McIntosh has indeed conquered: this past season, he led the state in receiving yards and touchdowns, finished second overall in receiving yards per game, and fourth overall in total receptions. But he was willing to set all those stats aside if gave his team a better chance of winning.
“I think one of our major points of emphasis with him … is what a phenomenal team player he is,” said Zimmerman. “Whatever it took for us to win, he was all in favor of … if that meant running the football 45 times in a game, even though he’s a really high-profile receiver, he was all about running the football.”
Zimmerman said McIntosh served as the emotional leader of their team, excelling at giving positive feedback and hyping teammates up. It’s a role McIntosh is happy to fill.
“I do really enjoy being the guy that the other guys look up to and look to for advice whenever they may need it,” said McIntosh. “I really take pride in that and do whatever I can to guide my guys and support them in any way I can.”
Part of what allows McIntosh to take leadership is his intelligence. In addition to being recruited by top football programs such as Cincinnati and Wake Forest, McIntosh received offers from five Ivy League schools.
“I just remember when we were growing up … I used to do my math homework and I wouldn’t know how to do it and he would sit there, and he would just tell me how to do it,” said Annie. “And I’m like, ‘You’re in fourth grade, how do you know how to do my seventh-grade homework?’”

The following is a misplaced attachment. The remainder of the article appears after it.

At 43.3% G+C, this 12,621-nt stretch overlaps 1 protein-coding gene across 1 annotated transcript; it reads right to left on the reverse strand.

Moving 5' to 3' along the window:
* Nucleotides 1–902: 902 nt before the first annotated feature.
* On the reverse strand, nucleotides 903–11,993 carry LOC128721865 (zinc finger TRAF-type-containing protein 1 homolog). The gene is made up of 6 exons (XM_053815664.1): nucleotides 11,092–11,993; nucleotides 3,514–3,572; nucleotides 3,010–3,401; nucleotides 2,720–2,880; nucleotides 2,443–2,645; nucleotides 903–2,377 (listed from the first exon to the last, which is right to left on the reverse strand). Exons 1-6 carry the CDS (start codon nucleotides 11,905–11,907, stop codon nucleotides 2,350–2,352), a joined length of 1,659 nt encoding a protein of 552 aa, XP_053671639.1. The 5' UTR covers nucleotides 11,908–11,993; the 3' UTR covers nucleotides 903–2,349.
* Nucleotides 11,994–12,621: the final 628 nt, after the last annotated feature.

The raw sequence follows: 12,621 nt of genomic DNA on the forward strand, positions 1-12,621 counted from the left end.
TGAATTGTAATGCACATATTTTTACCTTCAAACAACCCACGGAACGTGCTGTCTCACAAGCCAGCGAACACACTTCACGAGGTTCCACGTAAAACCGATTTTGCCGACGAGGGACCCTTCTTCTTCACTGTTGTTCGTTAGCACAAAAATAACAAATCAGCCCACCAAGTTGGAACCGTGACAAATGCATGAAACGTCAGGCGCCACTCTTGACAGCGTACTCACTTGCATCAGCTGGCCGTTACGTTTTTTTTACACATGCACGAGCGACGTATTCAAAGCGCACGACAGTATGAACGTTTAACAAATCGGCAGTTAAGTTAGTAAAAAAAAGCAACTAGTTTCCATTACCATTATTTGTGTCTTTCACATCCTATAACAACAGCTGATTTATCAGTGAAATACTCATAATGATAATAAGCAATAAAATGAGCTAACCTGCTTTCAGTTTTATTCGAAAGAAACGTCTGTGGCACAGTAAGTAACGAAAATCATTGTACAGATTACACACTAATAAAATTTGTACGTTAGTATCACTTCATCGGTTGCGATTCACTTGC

McIntosh’s smarts translated well to preparing for opponents during film study and picking apart the little details of defenses in games.
“He just would see things that most high school kids don’t see and was able to be a much more vocal leader this year just because of his experience,” said Zimmerman.
But it was McIntosh’s attitude, even more so than his skill or smarts, that stuck with Zimmerman. Zimmerman said McIntosh is an outstanding role model and someone who always makes time for others. McIntosh would stay after games to talk with kids in the DeWitt Junior Panthers football program.
“Growing up, I really idolized the football team … when those kids come up to us, I just try to put myself into their shoes and what kind of interaction I would want to have if I was a kid meeting my varsity football idol,” said McIntosh. “I have a lot of fun with those experiences.”
Annie said the universe rewards nice people, and that McIntosh’s niceness contributes to the success he’s found on and off the field.
“He’s just advanced in every category of his life, and I envy it … he’s just one of those kids that’s good at everything,” said Annie. “He just kind of does his own thing, puts his head down and gets his work done, and he’s nice along the way.”
McIntosh is keeping an open mind about his future and where football will lead him. He said his goals are to leave his mark on the Badgers program and to play football for as long as he can.
A more short-term goal is traveling with Wisconsin for the game against Michigan State.
“My main goal is to be able to go to that game,” said McIntosh. “I’m doing everything that I can to get myself ready, to put myself in that position to succeed early on and just trusting the guys around me.
“I’m going to give everything that I have to make myself as good of a player as I possibly can.”